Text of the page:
Bob McDonnell, former governor of Virginia, may end up beating the rap for all those gifts he got while in office from a snake oil salesman seeking help from the state government. Judging from Supreme Court arguments earlier this week [April 26], five or six of the justices seem ready to agree with McDonnell’s attorney and his many supporters that McDonnell’s public corruption conviction threatens the very nature of representative government in 21st century United States.
A ruling for McDonnell seems unlikely to revive the political fortunes of the one-time rising Republican star. But a broadly written decision to throw out the convictions will hamper future public corruption prosecutions and make the practice of “pay for play” all the more common than it already is: mostly legal if done with a wink and a nod.
A federal court jury of McDonnell’s peers (or perhaps his betters) convicted the former Republican chief executive of eleven counts of fraud in September 2014 after 17 hours of deliberation following a six-week trial. Ever since the scandal was first aired in the news media and then in court, McDonnell has stoutly maintained his innocence.
McDonnell insists that he never really did anything for the gift-giving diet supplement executive Johnnie Williams except meet with him, host events, and arrange meetings. The jury was not buying it, but McDonnell’s appellate attorney Noel Francisco made more headway with the argument at the Supreme Court.
Francisco urged the justices to rule that for a public official to engage in an “official act” under federal anti-corruption statutes the official “must either make an official decision or urge someone else to do so.” The line, Francisco said, is between “access to the decision-makers” apparently OK “and trying to influence those decisions.” Despite setting up the meetings, McDonnell never actually urged state regulators or university researchers to help Williams market or prove the efficacy of his Star Scientific diet supplement Anatabloc.
The justices probed Francisco’s arguments, but more politely than customary for a bench that remains very hot even after the volatile Antonin Scalia’s death. When the government’s lawyer Michael Dreeben took the lectern, however, he encountered tough questions quickly first from Chief Justice John G. Roberts Jr. and then the other two justices at the court’s ideological center, Anthony M. Kennedy and Stephen G. Breyer.
Silent during Francisco’s argument, Roberts began by quoting what he called an “extraordinary” amicus brief filed on behalf of White House counsels for the five past presidents. They all warned, Roberts said, that upholding McDonnell’s conviction would “cripple the ability of elected officials to fulfill their role in our representative democracy.”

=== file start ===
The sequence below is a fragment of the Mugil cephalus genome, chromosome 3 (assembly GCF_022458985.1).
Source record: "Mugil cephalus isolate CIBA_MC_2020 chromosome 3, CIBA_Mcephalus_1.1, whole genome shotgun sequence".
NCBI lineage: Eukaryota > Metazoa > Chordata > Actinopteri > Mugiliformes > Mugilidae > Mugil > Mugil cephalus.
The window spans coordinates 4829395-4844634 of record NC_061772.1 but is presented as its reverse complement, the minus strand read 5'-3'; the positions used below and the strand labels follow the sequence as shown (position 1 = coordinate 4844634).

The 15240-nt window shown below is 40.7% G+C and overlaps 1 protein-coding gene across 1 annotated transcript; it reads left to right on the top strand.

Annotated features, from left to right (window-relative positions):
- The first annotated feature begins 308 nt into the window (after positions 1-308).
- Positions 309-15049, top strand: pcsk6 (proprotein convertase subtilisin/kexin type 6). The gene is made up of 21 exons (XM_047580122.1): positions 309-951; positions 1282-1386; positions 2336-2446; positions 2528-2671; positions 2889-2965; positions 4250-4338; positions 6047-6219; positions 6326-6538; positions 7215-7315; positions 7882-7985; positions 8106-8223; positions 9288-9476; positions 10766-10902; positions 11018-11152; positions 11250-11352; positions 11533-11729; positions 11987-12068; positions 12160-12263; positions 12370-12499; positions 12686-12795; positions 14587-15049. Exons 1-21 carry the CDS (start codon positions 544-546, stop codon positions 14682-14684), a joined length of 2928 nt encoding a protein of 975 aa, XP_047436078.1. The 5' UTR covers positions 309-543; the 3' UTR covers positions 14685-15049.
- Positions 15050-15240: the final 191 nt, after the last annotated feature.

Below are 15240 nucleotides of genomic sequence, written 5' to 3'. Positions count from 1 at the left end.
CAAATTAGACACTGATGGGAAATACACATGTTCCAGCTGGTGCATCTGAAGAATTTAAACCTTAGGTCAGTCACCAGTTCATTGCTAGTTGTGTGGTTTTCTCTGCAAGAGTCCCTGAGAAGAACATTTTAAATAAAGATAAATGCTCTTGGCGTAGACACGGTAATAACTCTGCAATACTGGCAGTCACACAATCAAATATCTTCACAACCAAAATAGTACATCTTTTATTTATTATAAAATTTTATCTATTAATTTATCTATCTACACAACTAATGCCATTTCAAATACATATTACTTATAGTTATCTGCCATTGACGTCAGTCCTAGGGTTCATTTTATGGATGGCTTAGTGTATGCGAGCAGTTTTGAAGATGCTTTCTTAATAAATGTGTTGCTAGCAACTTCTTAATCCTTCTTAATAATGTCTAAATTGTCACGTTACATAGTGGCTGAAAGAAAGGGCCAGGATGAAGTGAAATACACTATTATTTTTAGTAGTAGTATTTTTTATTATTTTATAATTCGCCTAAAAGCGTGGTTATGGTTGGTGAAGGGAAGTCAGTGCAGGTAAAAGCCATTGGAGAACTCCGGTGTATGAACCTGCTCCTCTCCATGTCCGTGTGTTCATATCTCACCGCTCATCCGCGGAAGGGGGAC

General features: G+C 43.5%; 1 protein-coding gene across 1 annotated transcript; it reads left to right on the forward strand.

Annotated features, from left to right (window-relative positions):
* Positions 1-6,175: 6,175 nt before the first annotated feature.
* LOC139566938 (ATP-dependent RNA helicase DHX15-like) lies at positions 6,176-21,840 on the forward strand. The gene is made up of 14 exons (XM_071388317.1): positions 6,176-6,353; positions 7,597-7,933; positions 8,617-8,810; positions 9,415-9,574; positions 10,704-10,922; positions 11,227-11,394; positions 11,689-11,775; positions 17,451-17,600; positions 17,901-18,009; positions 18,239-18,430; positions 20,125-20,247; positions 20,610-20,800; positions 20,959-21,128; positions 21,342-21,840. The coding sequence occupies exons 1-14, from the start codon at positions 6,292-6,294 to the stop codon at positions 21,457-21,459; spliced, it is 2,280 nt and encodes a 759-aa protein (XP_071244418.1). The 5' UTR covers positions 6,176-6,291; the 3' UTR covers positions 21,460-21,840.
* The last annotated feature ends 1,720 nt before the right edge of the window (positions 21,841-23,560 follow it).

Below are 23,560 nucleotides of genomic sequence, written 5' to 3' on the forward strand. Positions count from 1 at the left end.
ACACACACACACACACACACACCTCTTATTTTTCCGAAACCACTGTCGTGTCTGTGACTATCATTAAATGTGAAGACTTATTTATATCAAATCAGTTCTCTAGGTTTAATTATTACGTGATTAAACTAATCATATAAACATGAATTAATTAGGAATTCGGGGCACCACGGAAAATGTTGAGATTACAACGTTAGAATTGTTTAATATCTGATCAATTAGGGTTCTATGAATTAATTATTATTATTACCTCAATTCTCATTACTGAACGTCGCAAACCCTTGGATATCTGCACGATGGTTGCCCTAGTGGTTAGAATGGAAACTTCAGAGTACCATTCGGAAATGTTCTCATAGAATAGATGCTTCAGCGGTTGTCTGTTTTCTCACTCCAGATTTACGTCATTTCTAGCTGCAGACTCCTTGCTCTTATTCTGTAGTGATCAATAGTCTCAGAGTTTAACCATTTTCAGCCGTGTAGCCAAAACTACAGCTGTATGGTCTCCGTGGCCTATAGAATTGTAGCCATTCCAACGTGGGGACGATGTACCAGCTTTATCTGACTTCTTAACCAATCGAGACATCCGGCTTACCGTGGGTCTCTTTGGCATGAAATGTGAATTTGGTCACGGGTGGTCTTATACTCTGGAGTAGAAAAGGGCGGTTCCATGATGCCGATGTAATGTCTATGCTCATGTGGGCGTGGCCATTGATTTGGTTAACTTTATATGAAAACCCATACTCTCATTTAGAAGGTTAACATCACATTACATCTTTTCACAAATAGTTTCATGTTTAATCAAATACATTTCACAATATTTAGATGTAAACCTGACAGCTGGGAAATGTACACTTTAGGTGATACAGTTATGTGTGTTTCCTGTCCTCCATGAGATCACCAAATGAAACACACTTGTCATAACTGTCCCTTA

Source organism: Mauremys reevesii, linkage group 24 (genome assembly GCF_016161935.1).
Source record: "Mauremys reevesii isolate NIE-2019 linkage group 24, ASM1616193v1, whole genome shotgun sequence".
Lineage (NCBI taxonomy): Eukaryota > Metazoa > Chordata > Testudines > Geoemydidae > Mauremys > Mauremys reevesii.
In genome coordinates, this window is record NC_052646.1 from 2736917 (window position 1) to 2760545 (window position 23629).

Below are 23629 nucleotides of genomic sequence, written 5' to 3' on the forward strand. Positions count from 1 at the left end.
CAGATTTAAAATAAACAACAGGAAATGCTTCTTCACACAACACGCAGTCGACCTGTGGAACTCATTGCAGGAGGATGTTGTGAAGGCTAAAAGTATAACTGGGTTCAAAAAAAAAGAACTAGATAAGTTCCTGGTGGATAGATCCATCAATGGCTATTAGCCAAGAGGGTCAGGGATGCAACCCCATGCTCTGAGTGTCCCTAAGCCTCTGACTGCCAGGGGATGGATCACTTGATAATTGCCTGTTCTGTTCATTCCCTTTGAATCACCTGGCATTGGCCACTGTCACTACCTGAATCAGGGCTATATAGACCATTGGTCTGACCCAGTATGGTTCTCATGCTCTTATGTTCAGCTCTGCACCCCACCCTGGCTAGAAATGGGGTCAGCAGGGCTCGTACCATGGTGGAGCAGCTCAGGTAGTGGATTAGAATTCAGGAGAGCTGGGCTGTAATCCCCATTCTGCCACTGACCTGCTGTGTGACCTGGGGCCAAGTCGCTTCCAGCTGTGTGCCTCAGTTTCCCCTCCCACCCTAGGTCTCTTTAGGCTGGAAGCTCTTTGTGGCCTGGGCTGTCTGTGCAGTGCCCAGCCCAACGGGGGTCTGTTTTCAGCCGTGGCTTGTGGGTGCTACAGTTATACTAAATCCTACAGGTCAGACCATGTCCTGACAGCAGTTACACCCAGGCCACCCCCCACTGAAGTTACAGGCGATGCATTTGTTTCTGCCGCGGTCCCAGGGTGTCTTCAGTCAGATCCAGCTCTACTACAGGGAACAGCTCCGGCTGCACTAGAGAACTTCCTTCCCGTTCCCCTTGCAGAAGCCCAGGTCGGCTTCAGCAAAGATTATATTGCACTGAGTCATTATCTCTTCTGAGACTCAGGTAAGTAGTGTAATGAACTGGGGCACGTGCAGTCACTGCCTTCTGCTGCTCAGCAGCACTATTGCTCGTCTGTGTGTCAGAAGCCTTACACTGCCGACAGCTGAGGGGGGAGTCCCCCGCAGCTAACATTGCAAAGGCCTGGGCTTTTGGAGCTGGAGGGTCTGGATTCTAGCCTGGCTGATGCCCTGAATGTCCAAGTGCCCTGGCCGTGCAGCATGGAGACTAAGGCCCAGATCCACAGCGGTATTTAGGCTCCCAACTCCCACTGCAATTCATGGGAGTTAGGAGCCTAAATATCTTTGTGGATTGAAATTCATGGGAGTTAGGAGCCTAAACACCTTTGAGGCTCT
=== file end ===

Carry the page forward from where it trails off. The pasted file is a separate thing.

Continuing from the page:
Breyer too worried about public officials unclear about where to draw legal lines and about executive branch prosecutors with “dangerous” powers to go after legislators. “My problem is the criminal law as the weapon of choice,” he said.
The gifts that Williams lavished on McDonnell and his now estranged wife came to $175,000 in all, according to the government’s estimate. They are too numerous and too petty to mention all in a column, but among them a personally inscribed Rolex watch, golf equipment, golf outings, a vacation, and an outright undocumented five-figure loan. The justices, however, came up with hypotheticals that reduced the legal issue to trifles: an afternoon of trout fishing, Roberts suggested, or from Breyer a bottle of expensive French wine.
Dreeben, a deputy solicitor general with 27 years in the office, did his best to answer the justices’ concerns in what was his milestone 100th argument before the court. Legalizing this kind of quid for public officials is a “recipe for corruption” and would send a “terrible message for citizens,” Dreeben said. But where’s the quo, Roberts asked. Dreeben stood his ground. Helping arrange “a preferential opportunity” that other citizens do not have is “official action,” he answered.
When Francisco returned for rebuttal, Justice Ruth Bader Ginsburg put Dreeben’s argument to him, but Francisco similarly stood his ground. No crime, Francisco answered, if the official did not actually try to influence the outcome. Earlier, Justice Sonia Sotomayor had similarly challenged Francisco by suggesting that state officials certainly might have thought McDonnell was trying to influence them.
To Breyer’s concern, Dreeben pointed to the pride of the U.S. criminal justice system: the jury. “There is a very critical protection here,” Dreeben said. “It’s the requirement of showing something beyond a reasonable doubt to a jury.” Kennedy was unmoved. “You’re going to tell the senators, the officials with the lunches, don’t worry,” Kennedy said, mockingly. “The jury has to be convinced beyond a reasonable doubt, and that’s tough.”
Anti-corruption prosecutors and good-government types confront the stark reality that money is more and more the mother’s milk not only of politics but also of governance. And political practitioners are too clever to be constrained by straightforward quid pro quo bribery laws.
Neither of the statutes used in the McDonnell indictment is a bribery statute as such. The Hobbs Act, aimed at labor unions when enacted in 1946, prohibits obtaining money “under color of official right.” The “honest services fraud” statute, enacted in 1988, prohibits depriving someone (think: constituents) of “the intangible value of honest services.” A jury found McDonnell guilty of conspiring to do both. Oddly, a majority of the justices seem ready to narrow those laws to hold public officials not to the highest but to a lower standard.